Veteran, Rural, and Native American Loan Programs

Aside from FHA loans, you might also qualify for a VA loan, a USDA program, or the Section 184 Indian Home Loan program.

VA loans from the U.S. Department of Veteran Affairs help veterans secure low-interest loans with affordable down payments. They will also help repeat veteran home buyers who have had financial difficulties in the past such as foreclosure and bankruptcy.

The Section 184 Indian Home Loan Guarantee Program works similarly to an FHA loan in that the federal government insures the loan so that the buyer can receive a better rate and lower down payment.

This program is designed for American Indian and Alaska Native families. However, not every state is eligible for the loan.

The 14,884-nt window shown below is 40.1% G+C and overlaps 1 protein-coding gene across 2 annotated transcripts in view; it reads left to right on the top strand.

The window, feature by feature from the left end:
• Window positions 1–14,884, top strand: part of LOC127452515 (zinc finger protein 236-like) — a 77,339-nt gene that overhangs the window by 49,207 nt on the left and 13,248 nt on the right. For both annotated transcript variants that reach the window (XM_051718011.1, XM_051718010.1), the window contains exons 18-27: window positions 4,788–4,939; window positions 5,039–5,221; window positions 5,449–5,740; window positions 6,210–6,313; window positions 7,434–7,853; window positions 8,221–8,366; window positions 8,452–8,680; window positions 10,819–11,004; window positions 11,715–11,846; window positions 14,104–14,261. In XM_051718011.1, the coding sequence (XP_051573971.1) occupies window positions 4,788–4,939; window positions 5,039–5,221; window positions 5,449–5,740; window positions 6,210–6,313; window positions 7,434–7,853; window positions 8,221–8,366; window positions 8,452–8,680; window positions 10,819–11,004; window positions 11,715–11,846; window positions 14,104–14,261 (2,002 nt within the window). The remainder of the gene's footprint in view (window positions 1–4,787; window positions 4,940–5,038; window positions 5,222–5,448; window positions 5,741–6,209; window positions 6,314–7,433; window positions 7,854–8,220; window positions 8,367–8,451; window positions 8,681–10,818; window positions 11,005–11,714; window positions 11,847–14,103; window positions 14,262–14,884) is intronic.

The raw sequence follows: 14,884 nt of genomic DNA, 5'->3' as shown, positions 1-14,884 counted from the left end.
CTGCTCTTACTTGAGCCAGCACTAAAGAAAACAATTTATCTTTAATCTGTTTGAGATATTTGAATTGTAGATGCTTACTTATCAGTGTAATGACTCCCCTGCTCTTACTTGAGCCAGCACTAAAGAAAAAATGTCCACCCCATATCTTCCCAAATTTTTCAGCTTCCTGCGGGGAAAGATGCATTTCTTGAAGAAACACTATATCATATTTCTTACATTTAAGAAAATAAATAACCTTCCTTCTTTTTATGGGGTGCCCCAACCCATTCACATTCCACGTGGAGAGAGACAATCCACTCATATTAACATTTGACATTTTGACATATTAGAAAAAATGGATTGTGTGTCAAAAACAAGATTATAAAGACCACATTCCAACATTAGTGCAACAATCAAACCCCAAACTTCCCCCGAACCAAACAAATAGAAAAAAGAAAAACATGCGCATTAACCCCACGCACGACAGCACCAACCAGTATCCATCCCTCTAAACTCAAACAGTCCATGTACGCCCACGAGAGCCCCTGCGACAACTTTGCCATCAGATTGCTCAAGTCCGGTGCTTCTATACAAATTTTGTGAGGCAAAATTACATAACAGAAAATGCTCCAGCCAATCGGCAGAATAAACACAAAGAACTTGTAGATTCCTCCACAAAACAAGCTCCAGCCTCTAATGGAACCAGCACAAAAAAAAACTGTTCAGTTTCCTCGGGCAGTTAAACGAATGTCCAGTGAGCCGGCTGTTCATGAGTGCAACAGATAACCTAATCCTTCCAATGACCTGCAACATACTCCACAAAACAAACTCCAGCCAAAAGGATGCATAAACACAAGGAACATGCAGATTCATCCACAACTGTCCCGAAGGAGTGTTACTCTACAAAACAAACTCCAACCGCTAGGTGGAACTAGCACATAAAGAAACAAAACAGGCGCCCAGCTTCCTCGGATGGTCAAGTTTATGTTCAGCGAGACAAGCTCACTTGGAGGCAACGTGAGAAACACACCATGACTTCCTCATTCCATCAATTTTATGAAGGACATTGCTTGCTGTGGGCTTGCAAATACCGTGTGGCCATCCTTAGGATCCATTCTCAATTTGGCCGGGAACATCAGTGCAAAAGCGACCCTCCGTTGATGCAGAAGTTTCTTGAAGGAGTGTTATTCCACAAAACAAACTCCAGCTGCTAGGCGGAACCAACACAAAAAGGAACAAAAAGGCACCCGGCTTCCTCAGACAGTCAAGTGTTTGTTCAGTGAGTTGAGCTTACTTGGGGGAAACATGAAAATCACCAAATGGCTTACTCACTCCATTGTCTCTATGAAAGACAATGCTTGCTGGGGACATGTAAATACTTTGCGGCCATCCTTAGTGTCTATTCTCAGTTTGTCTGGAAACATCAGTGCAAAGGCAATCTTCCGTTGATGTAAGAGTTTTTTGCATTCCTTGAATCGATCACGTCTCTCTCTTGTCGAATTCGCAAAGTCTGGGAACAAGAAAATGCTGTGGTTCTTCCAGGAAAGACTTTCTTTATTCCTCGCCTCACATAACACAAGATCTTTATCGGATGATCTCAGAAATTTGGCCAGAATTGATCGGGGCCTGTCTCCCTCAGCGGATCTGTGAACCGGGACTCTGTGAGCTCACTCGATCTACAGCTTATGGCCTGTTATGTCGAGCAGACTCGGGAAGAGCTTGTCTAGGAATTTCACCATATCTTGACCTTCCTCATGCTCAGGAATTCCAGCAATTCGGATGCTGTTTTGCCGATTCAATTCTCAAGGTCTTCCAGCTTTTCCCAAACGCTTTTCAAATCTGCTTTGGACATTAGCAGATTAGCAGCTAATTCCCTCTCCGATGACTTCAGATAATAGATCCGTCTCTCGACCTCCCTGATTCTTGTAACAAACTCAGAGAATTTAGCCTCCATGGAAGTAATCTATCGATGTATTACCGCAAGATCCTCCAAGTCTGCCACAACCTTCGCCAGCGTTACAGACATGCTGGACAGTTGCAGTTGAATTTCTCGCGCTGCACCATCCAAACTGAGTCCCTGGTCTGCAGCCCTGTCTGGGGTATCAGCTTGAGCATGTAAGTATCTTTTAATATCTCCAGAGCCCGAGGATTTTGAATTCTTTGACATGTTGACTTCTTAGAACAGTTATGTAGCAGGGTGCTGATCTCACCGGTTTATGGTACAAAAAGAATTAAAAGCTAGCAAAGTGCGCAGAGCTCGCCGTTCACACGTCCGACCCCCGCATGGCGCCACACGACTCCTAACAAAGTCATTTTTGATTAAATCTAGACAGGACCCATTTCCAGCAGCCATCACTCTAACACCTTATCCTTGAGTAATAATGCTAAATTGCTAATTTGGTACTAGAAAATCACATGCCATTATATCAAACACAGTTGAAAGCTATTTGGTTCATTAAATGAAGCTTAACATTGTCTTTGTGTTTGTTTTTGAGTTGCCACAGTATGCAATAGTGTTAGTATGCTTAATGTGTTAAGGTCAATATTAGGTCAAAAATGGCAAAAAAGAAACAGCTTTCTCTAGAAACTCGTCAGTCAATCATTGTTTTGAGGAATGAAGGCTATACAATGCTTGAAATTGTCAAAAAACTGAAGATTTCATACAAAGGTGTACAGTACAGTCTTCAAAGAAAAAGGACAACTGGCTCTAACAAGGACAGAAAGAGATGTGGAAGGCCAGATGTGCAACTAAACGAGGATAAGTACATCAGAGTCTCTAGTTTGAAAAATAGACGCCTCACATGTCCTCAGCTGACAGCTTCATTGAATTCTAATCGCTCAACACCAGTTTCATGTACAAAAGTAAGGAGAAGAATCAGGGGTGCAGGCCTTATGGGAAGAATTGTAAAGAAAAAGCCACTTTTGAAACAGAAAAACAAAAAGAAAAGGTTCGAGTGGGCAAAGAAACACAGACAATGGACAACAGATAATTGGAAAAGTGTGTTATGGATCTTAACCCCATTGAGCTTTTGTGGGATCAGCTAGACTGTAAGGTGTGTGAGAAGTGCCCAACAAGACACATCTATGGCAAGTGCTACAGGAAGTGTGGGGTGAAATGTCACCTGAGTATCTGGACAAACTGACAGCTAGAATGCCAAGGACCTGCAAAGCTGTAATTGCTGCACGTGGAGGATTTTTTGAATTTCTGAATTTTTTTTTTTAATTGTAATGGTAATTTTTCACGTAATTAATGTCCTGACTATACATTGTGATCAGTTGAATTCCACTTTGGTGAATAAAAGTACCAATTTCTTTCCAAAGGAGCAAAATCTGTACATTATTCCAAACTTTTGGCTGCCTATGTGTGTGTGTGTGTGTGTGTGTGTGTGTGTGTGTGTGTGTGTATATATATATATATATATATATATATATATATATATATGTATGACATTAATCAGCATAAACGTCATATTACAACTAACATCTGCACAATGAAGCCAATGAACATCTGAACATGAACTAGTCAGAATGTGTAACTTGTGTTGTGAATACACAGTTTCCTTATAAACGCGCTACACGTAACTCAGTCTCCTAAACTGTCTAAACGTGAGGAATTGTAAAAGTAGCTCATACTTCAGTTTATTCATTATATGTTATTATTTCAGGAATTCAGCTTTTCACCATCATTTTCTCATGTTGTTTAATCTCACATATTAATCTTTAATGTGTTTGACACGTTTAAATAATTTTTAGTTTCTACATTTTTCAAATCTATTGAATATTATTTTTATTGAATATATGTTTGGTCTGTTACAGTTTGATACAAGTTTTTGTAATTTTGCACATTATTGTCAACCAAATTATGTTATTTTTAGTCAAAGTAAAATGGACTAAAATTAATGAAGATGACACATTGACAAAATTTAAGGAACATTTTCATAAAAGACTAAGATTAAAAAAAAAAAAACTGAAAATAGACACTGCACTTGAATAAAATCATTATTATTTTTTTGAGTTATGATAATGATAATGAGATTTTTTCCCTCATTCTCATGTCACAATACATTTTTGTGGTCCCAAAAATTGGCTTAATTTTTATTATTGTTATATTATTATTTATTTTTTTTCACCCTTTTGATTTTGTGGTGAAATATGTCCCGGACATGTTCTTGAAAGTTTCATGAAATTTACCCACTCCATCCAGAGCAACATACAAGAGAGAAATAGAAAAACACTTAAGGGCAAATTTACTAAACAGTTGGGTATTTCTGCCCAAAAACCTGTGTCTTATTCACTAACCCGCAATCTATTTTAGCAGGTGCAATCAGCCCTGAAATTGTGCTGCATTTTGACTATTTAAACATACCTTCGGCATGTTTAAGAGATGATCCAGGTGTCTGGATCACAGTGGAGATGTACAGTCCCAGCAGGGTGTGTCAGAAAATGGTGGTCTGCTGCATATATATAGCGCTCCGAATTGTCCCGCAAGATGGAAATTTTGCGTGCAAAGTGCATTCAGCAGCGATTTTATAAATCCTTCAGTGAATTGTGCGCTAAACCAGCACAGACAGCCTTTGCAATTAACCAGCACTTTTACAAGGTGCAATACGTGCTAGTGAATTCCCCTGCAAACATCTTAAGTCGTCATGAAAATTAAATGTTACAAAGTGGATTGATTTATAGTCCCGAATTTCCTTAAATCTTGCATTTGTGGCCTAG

The United States Department of Agriculture is another federal department that offers mortgage assistance. You don’t need to be a farmer or have agricultural aspirations to be approved for a USDA loan. Rather, these loans are designed to help develop rural areas by offering loans with no down payments.

State, Local, and Private Programs

Each state in the United States offers various buyer’s assistance and incentive programs. Be on the lookout for programs specific to your area to find low-interest rates and affordable down payments.

Fannie Mae, Freddie Mac, and other companies work with lenders to create affordable lending programs throughout the country. Remember to shop carefully when dealing with private lenders and look out for hidden costs.